Budget & Tax

Oklahomans are getting hammered by Bidenflation. State tax relief can help.

Jonathan Small | October 2, 2023

For both moral and fiscal reasons, the time is right to cut Oklahoma’s personal income tax.

The moral case is easy to make. Due to rampant inflation during the Biden presidency, families have steadily lost ground. Tax cuts will allow Oklahoma families to keep more of their earnings and help fill the hole.

As of June, real wages were down more than 5 percent since President Biden entered the Oval Office. The average worker has lost more than $4,900 in real wages.

Inflation is a big reason why.

Prices are up 15.5 percent during Biden’s time in office. The average family of four is paying $13,717 per year, or $1,143 per month, more to purchase the same goods and services as in January 2021, according to estimates.

Those figures explain why so many voters rate the economy, and the general direction of our country, so poorly.

Reducing taxes is one way state policymakers can help the average family. And, contrary to what critics claim, cutting Oklahoma’s personal income tax will help most families.

Because of the way Oklahoma’s personal income is structured, with the top rate kicking it at a very low level of income, nearly all Oklahomans who work are subject to the top rate. Thus, a cut in that rate benefits Oklahomans at all income levels.

Lowering the income-tax rate also reduces the penalty on work and investment, which spurs people to invest more and create more jobs.

Gov. Kevin Stitt has called for a special session in October to cut the income tax.

On X (formerly Twitter), Stitt wrote, “I called a special session because we need to make government smaller, smarter, and serve you better. That starts with tax cuts—taking money out of government hands and back in yours.”

He’s received support from House Speaker Charles McCall, R-Atoka, who recently said, “I think we need to lower the tax rate here in the state of Oklahoma on the people in the state.”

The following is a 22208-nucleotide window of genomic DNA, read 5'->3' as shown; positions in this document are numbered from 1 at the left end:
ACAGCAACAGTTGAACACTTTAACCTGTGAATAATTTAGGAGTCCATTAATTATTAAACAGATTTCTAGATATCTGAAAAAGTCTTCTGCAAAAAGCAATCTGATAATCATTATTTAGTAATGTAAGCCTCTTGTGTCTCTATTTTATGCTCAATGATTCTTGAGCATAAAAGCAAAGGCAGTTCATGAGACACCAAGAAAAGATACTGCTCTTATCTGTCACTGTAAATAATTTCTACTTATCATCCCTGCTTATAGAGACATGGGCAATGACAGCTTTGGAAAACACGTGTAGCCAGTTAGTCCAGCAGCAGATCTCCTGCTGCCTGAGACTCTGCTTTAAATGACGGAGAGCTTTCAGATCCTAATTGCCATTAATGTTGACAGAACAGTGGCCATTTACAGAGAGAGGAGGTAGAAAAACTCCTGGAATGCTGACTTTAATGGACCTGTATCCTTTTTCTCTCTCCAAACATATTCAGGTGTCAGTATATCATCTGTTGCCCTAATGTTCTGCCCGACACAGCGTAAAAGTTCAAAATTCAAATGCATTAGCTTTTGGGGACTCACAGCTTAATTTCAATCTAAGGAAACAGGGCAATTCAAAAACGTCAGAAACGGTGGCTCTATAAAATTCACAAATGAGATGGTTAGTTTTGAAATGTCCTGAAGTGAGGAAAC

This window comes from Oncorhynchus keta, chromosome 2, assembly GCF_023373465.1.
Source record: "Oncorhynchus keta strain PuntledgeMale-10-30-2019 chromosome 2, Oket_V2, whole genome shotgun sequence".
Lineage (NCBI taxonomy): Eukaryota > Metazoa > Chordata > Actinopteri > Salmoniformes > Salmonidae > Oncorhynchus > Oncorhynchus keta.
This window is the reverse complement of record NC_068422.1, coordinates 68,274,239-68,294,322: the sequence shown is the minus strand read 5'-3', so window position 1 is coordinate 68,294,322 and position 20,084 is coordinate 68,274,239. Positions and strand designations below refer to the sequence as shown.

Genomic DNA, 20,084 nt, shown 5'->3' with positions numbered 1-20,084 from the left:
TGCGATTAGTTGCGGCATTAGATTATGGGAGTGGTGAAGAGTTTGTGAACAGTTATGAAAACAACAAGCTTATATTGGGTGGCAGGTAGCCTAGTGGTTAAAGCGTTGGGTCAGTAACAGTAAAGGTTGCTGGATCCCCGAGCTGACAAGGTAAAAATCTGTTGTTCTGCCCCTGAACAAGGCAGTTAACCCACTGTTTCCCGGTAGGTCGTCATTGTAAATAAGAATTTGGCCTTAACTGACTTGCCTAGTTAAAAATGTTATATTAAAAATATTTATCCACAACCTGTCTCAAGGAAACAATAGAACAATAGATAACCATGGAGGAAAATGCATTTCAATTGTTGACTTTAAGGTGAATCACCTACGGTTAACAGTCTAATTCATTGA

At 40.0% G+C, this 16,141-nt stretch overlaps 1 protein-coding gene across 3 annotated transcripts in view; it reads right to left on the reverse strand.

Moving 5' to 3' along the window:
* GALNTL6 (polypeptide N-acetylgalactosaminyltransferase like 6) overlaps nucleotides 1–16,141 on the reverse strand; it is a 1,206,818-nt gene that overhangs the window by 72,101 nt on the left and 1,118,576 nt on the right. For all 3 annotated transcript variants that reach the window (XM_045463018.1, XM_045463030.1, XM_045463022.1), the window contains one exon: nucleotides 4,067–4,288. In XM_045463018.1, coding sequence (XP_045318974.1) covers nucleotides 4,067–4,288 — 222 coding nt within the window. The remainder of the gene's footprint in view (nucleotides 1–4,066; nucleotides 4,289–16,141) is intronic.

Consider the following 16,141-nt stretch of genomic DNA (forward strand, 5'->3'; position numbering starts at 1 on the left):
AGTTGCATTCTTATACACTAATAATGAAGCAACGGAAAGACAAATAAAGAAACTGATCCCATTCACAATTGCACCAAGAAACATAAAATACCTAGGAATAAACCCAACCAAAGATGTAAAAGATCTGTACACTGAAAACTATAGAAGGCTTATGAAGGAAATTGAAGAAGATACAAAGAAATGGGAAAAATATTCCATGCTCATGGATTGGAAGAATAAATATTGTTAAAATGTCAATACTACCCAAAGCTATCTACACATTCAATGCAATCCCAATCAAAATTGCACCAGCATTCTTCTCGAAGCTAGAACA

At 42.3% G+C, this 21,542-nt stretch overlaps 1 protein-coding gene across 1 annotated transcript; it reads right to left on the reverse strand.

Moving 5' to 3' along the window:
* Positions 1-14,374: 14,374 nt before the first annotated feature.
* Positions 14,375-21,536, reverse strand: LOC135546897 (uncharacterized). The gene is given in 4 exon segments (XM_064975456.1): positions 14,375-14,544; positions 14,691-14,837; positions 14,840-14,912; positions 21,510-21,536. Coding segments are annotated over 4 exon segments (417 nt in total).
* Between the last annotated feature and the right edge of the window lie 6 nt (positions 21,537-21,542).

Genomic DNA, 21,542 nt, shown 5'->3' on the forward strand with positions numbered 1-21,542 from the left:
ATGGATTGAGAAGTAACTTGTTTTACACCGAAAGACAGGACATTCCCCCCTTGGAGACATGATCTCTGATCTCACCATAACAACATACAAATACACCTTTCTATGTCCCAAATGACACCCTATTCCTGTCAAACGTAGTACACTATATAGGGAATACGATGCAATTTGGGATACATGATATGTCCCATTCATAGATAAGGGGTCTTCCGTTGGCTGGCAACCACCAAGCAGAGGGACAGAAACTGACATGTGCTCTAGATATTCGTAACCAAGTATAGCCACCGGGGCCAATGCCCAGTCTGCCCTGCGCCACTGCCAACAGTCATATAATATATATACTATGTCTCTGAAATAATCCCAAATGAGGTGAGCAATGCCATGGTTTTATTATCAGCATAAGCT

The House speaker also noted that prior tax cuts have been associated with continued economic growth.

“It’s not surprising to me: We cut taxes in 2019 and 2020, and state revenues have continued to grow,” McCall said. “You let people spend the money the way they want to and everything else will work out just fine.”

Senate President Pro Tempore Greg Treat, R-Oklahoma City, has a long track record of supporting tax cuts and pro-economic-growth policy.

Opponents argue Oklahoma government can’t “afford” to cut taxes, but here’s the truth: Thanks to fiscally conservative budgeting—led by Treat, McCall, the majority in the Legislature, and the governor—Oklahoma government now has billions of dollars in savings and can withstand a recession.

Families need the help. Our state economy needs the jolt. And our government will easily survive without higher tax rates. If this isn’t the time to cut taxes, when is?

Jonathan Small President

Jonathan Small


Jonathan Small, C.P.A., serves as President and joined the staff in December of 2010. Previously, Jonathan served as a budget analyst for the Oklahoma Office of State Finance, as a fiscal policy analyst and research analyst for the Oklahoma House of Representatives, and as director of government affairs for the Oklahoma Insurance Department. Small’s work includes co-authoring “Economics 101” with Dr. Arthur Laffer and Dr. Wayne Winegarden, and his policy expertise has been referenced by The Oklahoman, the Tulsa World, National Review, the L.A. Times, The Hill, the Wall Street Journal and the Huffington Post. His weekly column “Free Market Friday” is published by the Journal Record and syndicated in 27 markets. A recipient of the American Legislative Exchange Council’s prestigious Private Sector Member of the Year award, Small is nationally recognized for his work to promote free markets, limited government and innovative public policy reforms. Jonathan holds a B.A. in Accounting from the University of Central Oklahoma and is a Certified Public Accountant.

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